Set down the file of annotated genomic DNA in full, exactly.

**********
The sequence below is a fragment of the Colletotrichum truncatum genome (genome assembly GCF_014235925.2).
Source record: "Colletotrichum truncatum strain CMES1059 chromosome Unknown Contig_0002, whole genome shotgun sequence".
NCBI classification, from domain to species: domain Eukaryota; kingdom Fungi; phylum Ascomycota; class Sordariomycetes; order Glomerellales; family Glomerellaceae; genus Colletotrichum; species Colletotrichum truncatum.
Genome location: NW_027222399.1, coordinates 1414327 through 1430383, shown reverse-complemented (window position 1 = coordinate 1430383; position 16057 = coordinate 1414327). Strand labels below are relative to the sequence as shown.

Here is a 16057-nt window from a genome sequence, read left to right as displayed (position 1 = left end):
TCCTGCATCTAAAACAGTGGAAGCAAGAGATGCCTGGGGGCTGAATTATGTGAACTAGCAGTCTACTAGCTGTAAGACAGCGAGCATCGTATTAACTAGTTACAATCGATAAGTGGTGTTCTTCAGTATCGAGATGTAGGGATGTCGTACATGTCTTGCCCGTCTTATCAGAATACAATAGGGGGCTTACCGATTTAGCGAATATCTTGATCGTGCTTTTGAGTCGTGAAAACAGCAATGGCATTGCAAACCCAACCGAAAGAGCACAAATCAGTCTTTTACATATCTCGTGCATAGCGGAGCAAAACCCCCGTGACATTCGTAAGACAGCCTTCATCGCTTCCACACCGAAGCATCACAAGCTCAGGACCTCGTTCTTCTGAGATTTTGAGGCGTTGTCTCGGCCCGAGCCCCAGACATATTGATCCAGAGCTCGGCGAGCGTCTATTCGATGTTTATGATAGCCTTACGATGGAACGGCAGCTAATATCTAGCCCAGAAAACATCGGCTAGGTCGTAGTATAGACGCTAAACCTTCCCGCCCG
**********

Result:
The sequence below is a fragment of the Colletotrichum truncatum genome (genome assembly GCF_014235925.2).
Source record: "Colletotrichum truncatum strain CMES1059 chromosome Unknown Contig_0002, whole genome shotgun sequence".
NCBI classification, from domain to species: domain Eukaryota; kingdom Fungi; phylum Ascomycota; class Sordariomycetes; order Glomerellales; family Glomerellaceae; genus Colletotrichum; species Colletotrichum truncatum.
Genome location: NW_027222399.1, coordinates 1414327 through 1430383, shown reverse-complemented (window position 1 = coordinate 1430383; position 16057 = coordinate 1414327). Strand labels below are relative to the sequence as shown.

Here is a 16057-nt window from a genome sequence, read left to right as displayed (position 1 = left end):
TCCTGCATCTAAAACAGTGGAAGCAAGAGATGCCTGGGGGCTGAATTATGTGAACTAGCAGTCTACTAGCTGTAAGACAGCGAGCATCGTATTAACTAGTTACAATCGATAAGTGGTGTTCTTCAGTATCGAGATGTAGGGATGTCGTACATGTCTTGCCCGTCTTATCAGAATACAATAGGGGGCTTACCGATTTAGCGAATATCTTGATCGTGCTTTTGAGTCGTGAAAACAGCAATGGCATTGCAAACCCAACCGAAAGAGCACAAATCAGTCTTTTACATATCTCGTGCATAGCGGAGCAAAACCCCCGTGACATTCGTAAGACAGCCTTCATCGCTTCCACACCGAAGCATCACAAGCTCAGGACCTCGTTCTTCTGAGATTTTGAGGCGTTGTCTCGGCCCGAGCCCCAGACATATTGATCCAGAGCTCGGCGAGCGTCTATTCGATGTTTATGATAGCCTTACGATGGAACGGCAGCTAATATCTAGCCCAGAAAACATCGGCTAGGTCGTAGTATAGACGCTAAACCTTCCCGCCCG